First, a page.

Four men accused of attempting to petrol-bomb the First Family’s Alpha Omega Dairy in Mazowe also targeted the Chinese Embassy in Harare, President Mugabe’s rural home in Kutama and to poison his pigs, it has emerged.
These revelations came out of a video filmed while one of the suspects was making indications to police, which was shown in court on Friday.
In the video, Borman Ngwenya (30), a soldier, is seen leading the police to the Chinese Embassy and telling them how they intended to bomb the place.
Ngwenya said he together with his alleged accomplice, Owen Kuchata who has since been jailed, went for reconnaissance at the embassy to identify loopholes which they could use to attack the place.
“Owen said we should bomb the embassy as well because the Chinese people were exporting money from Zimbabwe to their country, hence, we needed to send a clear message,” he said.
Ngwenya is seen in the video pointing to police the areas they had identified while Detective Inspector Morgan Chafa asks him questions.
They proceeded to President Mugabe’s rural home in Zvimba and stopped by a pigsty, and Ngwenya told the police that they had visited the place before for surveillance.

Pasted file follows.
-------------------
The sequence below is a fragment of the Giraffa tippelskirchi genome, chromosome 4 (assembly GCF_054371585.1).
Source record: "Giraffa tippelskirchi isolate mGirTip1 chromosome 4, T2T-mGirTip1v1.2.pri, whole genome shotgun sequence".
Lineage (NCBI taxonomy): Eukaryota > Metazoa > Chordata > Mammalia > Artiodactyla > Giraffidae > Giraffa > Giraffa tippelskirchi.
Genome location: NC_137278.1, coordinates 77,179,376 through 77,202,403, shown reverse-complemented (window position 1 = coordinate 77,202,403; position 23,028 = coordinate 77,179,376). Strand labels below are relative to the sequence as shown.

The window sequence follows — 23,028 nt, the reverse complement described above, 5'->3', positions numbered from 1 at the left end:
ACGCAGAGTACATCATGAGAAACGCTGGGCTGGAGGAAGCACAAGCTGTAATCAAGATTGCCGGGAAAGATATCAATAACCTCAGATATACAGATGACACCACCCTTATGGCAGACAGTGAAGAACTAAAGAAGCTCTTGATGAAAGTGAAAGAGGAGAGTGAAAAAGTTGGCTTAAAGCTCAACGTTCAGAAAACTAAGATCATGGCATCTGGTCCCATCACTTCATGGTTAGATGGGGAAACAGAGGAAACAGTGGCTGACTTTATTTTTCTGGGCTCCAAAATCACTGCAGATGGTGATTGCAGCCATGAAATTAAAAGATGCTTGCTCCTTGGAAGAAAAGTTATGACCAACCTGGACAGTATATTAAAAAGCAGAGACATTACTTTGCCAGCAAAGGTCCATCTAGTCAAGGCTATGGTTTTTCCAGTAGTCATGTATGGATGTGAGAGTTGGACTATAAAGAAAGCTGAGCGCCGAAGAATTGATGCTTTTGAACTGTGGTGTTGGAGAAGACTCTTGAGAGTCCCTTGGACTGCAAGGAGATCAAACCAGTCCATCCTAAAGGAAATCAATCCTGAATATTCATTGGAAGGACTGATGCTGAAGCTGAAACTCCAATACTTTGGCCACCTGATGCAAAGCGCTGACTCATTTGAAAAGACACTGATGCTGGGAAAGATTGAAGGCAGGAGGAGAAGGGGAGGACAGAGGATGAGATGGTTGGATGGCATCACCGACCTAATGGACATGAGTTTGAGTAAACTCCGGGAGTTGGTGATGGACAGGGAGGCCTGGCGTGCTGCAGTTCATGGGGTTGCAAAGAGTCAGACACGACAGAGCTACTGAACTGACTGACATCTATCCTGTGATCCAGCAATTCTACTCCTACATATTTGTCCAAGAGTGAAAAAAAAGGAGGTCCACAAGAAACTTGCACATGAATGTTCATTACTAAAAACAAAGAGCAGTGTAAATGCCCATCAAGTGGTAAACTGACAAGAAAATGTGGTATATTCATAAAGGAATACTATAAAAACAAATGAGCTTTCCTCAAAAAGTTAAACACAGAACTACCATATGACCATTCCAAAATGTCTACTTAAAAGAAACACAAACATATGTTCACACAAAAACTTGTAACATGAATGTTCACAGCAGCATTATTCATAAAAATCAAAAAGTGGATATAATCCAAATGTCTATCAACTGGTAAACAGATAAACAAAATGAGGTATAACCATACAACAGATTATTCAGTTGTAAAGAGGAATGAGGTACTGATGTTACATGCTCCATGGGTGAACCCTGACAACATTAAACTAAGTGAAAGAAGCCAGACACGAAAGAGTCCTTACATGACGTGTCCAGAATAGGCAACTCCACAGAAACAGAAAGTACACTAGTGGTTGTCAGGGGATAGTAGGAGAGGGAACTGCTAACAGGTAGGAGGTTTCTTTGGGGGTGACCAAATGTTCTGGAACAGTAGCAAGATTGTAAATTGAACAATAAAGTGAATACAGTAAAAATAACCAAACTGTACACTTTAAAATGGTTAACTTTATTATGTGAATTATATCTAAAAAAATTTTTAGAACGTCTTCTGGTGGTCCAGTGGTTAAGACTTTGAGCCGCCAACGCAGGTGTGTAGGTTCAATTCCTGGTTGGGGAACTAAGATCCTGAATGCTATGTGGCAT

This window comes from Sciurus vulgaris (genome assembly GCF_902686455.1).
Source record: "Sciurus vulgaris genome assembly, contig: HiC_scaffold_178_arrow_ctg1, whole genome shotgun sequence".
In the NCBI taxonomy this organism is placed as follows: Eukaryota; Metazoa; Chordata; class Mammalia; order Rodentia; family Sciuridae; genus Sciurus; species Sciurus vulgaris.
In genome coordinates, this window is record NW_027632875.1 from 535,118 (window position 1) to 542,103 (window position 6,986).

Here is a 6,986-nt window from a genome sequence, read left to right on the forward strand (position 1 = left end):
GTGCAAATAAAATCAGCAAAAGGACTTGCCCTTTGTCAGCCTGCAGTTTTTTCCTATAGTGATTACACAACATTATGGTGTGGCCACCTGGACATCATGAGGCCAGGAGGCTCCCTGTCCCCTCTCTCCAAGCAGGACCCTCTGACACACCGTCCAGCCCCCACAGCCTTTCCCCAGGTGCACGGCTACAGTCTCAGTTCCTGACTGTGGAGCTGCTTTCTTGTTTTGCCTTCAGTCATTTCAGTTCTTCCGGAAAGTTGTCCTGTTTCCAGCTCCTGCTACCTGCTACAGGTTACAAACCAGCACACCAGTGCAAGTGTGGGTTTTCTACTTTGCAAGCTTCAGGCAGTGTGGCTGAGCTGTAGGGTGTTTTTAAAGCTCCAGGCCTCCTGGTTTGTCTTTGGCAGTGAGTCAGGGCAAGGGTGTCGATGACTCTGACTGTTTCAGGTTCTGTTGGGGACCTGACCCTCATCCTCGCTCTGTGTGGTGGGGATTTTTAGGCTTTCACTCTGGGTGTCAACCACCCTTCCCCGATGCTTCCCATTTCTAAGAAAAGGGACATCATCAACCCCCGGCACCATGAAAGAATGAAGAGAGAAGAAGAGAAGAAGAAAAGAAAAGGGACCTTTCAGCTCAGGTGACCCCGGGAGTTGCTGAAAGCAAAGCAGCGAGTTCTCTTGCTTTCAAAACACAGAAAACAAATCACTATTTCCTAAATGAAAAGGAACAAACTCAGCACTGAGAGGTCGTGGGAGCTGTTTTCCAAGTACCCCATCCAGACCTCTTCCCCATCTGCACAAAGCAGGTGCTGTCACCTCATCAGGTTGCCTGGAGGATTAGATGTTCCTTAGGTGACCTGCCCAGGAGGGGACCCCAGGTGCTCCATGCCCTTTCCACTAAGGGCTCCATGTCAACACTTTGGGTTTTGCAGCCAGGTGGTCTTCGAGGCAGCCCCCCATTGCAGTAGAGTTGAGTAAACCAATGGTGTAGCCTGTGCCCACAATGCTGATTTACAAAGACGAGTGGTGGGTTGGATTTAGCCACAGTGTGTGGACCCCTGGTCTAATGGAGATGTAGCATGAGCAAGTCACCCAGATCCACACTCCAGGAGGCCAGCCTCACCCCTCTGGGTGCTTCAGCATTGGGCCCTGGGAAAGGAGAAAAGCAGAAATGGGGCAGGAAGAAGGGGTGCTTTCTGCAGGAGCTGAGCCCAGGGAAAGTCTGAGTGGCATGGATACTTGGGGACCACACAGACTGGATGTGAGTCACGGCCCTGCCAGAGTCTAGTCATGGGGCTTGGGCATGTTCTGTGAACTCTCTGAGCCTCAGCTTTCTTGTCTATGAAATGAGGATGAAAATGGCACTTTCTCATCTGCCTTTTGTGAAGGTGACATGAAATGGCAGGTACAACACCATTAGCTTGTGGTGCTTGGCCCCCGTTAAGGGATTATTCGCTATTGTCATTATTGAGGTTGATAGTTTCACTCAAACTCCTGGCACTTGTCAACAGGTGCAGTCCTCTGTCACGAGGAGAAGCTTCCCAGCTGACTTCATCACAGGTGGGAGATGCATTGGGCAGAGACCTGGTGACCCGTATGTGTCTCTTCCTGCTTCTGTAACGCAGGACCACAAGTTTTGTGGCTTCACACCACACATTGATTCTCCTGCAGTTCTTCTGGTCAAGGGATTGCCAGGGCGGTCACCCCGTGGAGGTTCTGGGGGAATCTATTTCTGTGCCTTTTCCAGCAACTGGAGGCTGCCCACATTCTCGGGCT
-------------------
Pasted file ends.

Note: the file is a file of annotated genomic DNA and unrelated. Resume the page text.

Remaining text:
“Kuchata also said that we should poison the pigs. There is an area where the security fence was damaged, giving an easy access and we were supposed to jump over that fence and poison the pigs,” Ngwenya said.
The police officers asked him to show them the President’s home and he did so by pointing at the homestead.
He said after the reconnaissance, they were satisfied and boarded a kombi back to Harare.
When Kuchata, the leader of Zimbabwe People’s Front, testified as an accomplice witness against Ngwenya, he did not deny visiting the Chinese Embassy and the President’s rural home, adding that it was not a crime to visit both places.
Regional magistrate, Ms Fadzai Mthombeni, deferred the matter to today when Ngwenya’s lawyer Mr Exactly Mangezi is expected to cross-examine Det Insp Chafa on the video proceedings.
Ngwenya is facing charges of possessing weaponry for sabotage and money laundering.
He, however, told the court that it was a military-sanctioned operation and that he had been tasked by his superiors from the Zimbabwe National Army to monitor and trap the culprit, Kuchata.
He said he kept one Major Mashava informed of the activities.
His lawyer produced proof in the form of phone records showing communication between Ngwenya and Major Mashava.
The officers maintained that Ngwenya had a case to answer since he was arrested at the scene during the night.
Ngwenya’s alleged accomplices, Silas Pfupa and Solomon Makumbe, are also on remand awaiting trial.
The two soldiers are facing a charge of possessing weaponry for sabotage.
Kuchata did not go through trial as he pleaded guilty to the charges and was jailed for an effective nine years.
The quartet is facing an additional charge of treason.